Anyone who has read these reviews from the beginning knows I have a bit of a conflict with Bronica cameras. It’s not that they’re bad cameras, it’s just that for me there are too many small issues, minor annoyances that make me shy away from them. And the Bronica EC is no different, but it does come to the same point of almost earning a recommendation from me as the GS-1 does. At first glance, the EC has the look of an overgrown Kiev 88, a mechanical beast. However, that is far from the truth. As the EC in the name suggests, the camera isRead More →

If you’ve used any of the modern Bronica cameras, you’ve mostly used them all. And that is the beauty of them because of they all act, behave and feel the same in both operation and general, cosmetic details. The only difference is the size of the negative. And while I’ve reviewed the smaller of the three, the ETRS earlier this year, I now switch up to the largest of the three the GS-1. As I’ve mentioned before, I’m not a fan of Bronica cameras, but I like the GS-1 and would easily rate it higher than the Mamiya as it stands up easier on fieldRead More →

I have a love/hate relationship with Bronica cameras. If you listen to the Classic Camera Revival Podcast, I railed against the Bronica SQ-Am in episode 22, and I gave away my SQ-Ai because of ergonomic issues I had with the camera. But putting all that aside I went into shooting the ETRS with an open mind and discovered a rather fun camera. When it comes to 645 cameras, the ETRS is the real underdog while the Mamiya m645 and to a lesser extent the Pentax 645 get most of the glory. Which to people looking to crack into medium format the ETR line of camerasRead More →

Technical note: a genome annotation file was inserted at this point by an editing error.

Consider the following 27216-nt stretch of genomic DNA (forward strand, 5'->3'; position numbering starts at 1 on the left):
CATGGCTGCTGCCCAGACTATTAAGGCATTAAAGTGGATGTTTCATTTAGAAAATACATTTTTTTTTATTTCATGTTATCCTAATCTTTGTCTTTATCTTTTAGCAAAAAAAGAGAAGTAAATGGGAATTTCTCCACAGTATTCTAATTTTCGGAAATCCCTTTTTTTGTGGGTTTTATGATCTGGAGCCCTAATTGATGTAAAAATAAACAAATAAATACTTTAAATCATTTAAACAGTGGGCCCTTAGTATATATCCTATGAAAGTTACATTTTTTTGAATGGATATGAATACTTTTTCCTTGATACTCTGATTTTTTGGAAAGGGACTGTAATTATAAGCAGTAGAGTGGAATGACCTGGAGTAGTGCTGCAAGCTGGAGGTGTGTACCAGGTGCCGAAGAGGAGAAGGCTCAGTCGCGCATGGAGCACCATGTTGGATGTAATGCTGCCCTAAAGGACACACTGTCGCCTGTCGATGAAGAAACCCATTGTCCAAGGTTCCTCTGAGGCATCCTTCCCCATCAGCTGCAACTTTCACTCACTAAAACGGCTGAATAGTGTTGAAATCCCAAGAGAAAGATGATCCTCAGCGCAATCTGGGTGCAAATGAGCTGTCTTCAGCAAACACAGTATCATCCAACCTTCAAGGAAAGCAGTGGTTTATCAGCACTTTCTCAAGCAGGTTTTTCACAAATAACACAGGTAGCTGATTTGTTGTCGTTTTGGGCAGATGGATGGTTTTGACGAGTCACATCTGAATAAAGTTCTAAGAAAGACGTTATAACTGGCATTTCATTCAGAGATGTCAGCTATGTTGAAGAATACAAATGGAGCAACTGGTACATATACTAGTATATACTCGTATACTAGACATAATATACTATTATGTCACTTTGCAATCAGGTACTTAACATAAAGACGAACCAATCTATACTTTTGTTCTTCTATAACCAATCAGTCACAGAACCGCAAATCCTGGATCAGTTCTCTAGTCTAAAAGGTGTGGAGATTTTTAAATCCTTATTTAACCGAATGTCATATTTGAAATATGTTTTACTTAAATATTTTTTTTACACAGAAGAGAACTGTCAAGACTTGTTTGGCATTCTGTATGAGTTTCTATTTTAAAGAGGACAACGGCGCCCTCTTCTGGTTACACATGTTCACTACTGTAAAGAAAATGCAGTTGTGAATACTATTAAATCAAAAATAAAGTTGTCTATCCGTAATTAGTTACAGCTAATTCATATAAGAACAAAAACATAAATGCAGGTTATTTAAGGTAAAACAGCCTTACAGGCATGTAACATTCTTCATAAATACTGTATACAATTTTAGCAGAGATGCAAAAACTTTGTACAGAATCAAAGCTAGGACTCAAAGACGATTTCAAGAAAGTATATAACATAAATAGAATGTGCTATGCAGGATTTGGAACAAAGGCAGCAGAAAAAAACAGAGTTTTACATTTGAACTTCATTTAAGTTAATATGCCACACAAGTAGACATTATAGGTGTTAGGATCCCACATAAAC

Probably one of the best things to actually invest in with your camera kit is lenses, as the title says, marry your lenses, date your cameras. Once you’ve figured out what system you want to shoot with, invest in glass, so on this the first episode of our second season the gang talks about their favourite lenses! Glass Featured on Today’s Show… In 35mm… Canon FD Lens S.S.C. 50mm 1:1.4 – While on the surface this is just another 50mm FD Canon lens which are already a fantastic lens to shoot on all your FD mount cameras what sets this camera about is the SSCRead More →

6×6, 2.25×2.25, square format…no matter how you cut it, everyone loves a good square format negative, you can print it three different ways, square, portrait, or landscape, it’s big, it’s beautiful and there’s lots of awesome cameras out there that shoot in that format. Cameras featured on Today’s Show… Rolleiflex 3.5E3: One of the iconic Twin Lens Reflex cameras that feature some amazing optics. And even though it’s not a Zeiss Rolleiflex the results are just as good! Make: Franke & Heidecke Model: Rolleiflex 3.5 E3 Type: Twin Lens Reflex Format: Medium Format, 120, 6×6 Dates of Manufacture: 1961-1965 Rolleiflex 3.5E – Schneider-Kreuznack Xentar 75mmRead More →

Back in April at the FPP Walking Workshop I had the chance to work with some studio lights. One of the things to come out of the first round with the studio light was the Polaroid Portraits that I was very proud of. But on the Sunday before the Large Format workshop kicked off I again hooked up one of my cameras to the same light and with the help of Professor Jeff got all the settings landed and began to pull people who were in attendance into my studio for a quick shot. Loaded into my camera was a single roll of Kodak PortraRead More →

Fort Stephenson was a sleepy supply depot fort built under the orders of General William Henry Harrison after he gained command of the Army of the Northwest in 1813. Fort Stephenson’s task was to guard the Sandusky River. The fort consisted of a palisade wall with three blockhouses. By the summer of 1813 was under the command of the young Major George Croghan, and a garrison of 160 regulars from the 17th and 24th US Infantry, along with the local militia. The Original memorial plaque to the Battle of Fort Stephenson After the failure of the second British assault in early July of 1813 againstRead More →

After the fall of Detroit to General Brock in the summer of 1812 the British moved quickly to establish a beachhead in the northwest to ensure the security of Upper Canada, and to hold the territory to fulfill a promise to their native allies that it would become their own country at the end of the war (should the British win). The capture of Detroit also put a halt to the planned invasion of Upper Canada from the west. President Madison replaced General Hull as the commander of the Army of the Northwest for the near bloodless capture of Detroit. He first put General WinchesterRead More →